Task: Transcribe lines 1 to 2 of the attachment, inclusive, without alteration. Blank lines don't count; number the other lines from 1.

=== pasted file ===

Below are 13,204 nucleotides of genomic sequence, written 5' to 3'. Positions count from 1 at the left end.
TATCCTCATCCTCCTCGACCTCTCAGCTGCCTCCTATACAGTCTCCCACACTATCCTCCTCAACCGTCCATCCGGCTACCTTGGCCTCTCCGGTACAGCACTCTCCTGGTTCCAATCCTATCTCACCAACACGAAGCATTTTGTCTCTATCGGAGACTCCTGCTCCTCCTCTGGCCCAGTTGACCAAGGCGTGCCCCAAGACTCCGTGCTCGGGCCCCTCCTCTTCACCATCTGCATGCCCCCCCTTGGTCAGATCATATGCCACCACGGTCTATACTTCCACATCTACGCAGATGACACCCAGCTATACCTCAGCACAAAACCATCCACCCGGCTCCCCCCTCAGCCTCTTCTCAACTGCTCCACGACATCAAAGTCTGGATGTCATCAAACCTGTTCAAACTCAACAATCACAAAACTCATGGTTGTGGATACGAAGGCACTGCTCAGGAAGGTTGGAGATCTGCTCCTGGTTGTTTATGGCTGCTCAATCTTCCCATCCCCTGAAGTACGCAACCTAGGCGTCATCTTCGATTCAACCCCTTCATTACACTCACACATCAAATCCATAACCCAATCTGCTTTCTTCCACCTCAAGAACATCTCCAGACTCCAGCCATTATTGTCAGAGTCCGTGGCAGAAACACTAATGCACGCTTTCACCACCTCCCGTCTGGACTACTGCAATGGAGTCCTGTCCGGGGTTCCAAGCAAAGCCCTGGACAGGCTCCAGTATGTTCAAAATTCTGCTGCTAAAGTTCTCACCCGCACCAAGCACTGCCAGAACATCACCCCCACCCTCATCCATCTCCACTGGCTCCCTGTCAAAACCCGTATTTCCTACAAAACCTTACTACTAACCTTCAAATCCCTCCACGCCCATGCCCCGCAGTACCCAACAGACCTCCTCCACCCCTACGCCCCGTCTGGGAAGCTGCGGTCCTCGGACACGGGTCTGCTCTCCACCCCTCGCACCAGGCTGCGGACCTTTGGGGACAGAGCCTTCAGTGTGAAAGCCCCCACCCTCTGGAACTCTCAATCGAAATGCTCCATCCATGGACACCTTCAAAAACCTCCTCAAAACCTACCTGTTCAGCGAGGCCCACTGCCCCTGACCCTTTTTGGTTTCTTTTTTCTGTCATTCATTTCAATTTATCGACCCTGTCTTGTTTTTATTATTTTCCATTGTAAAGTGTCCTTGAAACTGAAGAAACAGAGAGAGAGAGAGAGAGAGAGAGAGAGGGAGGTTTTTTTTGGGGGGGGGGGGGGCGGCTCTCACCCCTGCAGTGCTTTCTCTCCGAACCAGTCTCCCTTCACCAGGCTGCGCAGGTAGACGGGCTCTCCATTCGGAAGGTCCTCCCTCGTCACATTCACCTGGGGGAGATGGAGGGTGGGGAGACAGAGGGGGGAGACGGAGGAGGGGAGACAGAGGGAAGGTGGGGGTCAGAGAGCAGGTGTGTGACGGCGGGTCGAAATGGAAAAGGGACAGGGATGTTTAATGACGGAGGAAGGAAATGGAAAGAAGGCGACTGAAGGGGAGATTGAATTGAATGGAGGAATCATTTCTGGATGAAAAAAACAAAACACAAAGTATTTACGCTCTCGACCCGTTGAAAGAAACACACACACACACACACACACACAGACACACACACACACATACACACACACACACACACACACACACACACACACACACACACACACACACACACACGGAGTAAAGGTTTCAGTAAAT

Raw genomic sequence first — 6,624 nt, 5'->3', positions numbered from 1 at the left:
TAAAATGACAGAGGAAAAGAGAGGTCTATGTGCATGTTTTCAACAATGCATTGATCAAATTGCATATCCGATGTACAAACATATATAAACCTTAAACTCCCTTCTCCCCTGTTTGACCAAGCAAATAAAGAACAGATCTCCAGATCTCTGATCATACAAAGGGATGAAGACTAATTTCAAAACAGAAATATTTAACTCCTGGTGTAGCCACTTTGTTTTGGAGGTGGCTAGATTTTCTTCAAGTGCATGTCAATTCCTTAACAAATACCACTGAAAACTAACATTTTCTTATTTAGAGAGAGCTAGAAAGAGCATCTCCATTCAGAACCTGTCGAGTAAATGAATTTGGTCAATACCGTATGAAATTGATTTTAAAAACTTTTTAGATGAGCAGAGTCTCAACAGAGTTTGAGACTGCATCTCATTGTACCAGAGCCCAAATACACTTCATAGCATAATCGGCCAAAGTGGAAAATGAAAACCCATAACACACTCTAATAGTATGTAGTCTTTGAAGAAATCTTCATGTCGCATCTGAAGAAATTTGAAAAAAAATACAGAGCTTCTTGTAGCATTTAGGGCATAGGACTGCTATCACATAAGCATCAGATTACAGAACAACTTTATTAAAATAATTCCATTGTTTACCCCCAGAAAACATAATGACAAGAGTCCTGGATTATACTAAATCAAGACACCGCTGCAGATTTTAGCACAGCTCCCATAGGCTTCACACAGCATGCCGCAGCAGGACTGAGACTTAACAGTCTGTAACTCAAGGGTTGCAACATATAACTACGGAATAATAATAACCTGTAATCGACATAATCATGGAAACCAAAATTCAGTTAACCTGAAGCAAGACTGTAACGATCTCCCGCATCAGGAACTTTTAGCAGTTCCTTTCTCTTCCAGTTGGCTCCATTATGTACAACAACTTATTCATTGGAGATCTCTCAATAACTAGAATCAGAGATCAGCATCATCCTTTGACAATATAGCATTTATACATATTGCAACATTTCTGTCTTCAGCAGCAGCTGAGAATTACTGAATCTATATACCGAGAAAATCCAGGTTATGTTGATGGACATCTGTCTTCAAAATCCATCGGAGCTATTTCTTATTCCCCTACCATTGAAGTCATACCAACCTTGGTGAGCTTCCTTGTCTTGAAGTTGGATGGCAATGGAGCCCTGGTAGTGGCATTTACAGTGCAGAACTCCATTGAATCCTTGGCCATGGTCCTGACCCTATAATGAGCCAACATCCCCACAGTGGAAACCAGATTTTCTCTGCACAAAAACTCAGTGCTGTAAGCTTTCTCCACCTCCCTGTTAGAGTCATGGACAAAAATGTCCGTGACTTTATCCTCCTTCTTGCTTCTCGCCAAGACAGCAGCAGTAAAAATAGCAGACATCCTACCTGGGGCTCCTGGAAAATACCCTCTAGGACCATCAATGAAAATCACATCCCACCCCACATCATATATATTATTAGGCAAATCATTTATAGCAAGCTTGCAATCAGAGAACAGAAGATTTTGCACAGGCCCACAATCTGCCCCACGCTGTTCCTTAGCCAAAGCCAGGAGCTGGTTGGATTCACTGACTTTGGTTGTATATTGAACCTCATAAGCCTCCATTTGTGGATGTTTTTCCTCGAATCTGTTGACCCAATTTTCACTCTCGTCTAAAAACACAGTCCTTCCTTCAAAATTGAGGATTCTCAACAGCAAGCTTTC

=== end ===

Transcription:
Below are 13,204 nucleotides of genomic sequence, written 5' to 3'. Positions count from 1 at the left end.
TATCCTCATCCTCCTCGACCTCTCAGCTGCCTCCTATACAGTCTCCCACACTATCCTCCTCAACCGTCCATCCGGCTACCTTGGCCTCTCCGGTACAGCACTCTCCTGGTTCCAATCCTATCTCACCAACACGAAGCATTTTGTCTCTATCGGAGACTCCTGCTCCTCCTCTGGCCCAGTTGACCAAGGCGTGCCCCAAGACTCCGTGCTCGGGCCCCTCCTCTTCACCATCTGCATGCCCCCCCTTGGTCAGATCATATGCCACCACGGTCTATACTTCCACATCTACGCAGATGACACCCAGCTATACCTCAGCACAAAACCATCCACCCGGCTCCCCCCTCAGCCTCTTCTCAACTGCTCCACGACATCAAAGTCTGGATGTCATCAAACCTGTTCAAACTCAACAATCACAAAACTCATGGTTGTGGATACGAAGGCACTGCTCAGGAAGGTTGGAGATCTGCTCCTGGTTGTTTATGGCTGCTCAATCTTCCCATCCCCTGAAGTACGCAACCTAGGCGTCATCTTCGATTCAACCCCTTCATTACACTCACACATCAAATCCATAACCCAATCTGCTTTCTTCCACCTCAAGAACATCTCCAGACTCCAGCCATTATTGTCAGAGTCCGTGGCAGAAACACTAATGCACGCTTTCACCACCTCCCGTCTGGACTACTGCAATGGAGTCCTGTCCGGGGTTCCAAGCAAAGCCCTGGACAGGCTCCAGTATGTTCAAAATTCTGCTGCTAAAGTTCTCACCCGCACCAAGCACTGCCAGAACATCACCCCCACCCTCATCCATCTCCACTGGCTCCCTGTCAAAACCCGTATTTCCTACAAAACCTTACTACTAACCTTCAAATCCCTCCACGCCCATGCCCCGCAGTACCCAACAGACCTCCTCCACCCCTACGCCCCGTCTGGGAAGCTGCGGTCCTCGGACACGGGTCTGCTCTCCACCCCTCGCACCAGGCTGCGGACCTTTGGGGACAGAGCCTTCAGTGTGAAAGCCCCCACCCTCTGGAACTCTCAATCGAAATGCTCCATCCATGGACACCTTCAAAAACCTCCTCAAAACCTACCTGTTCAGCGAGGCCCACTGCCCCTGACCCTTTTTGGTTTCTTTTTTCTGTCATTCATTTCAATTTATCGACCCTGTCTTGTTTTTATTATTTTCCATTGTAAAGTGTCCTTGAAACTGAAGAAACAGAGAGAGAGAGAGAGAGAGAGAGAGAGGGAGGTTTTTTTTGGGGGGGGGGGGGGCGGCTCTCACCCCTGCAGTGCTTTCTCTCCGAACCAGTCTCCCTTCACCAGGCTGCGCAGGTAGACGGGCTCTCCATTCGGAAGGTCCTCCCTCGTCACATTCACCTGGGGGAGATGGAGGGTGGGGAGACAGAGGGGGGAGACGGAGGAGGGGAGACAGAGGGAAGGTGGGGGTCAGAGAGCAGGTGTGTGACGGCGGGTCGAAATGGAAAAGGGACAGGGATGTTTAATGACGGAGGAAGGAAATGGAAAGAAGGCGACTGAAGGGGAGATTGAATTGAATGGAGGAATCATTTCTGGATGAAAAAAACAAAACACAAAGTATTTACGCTCTCGACCCGTTGAAAGAAACACACACACACACACACACACACAGACACACACACACACATACACACACACACACACACACACACACACACACACACACACACACACACACACACACGGAGTAAAGGTTTCAGTAAAT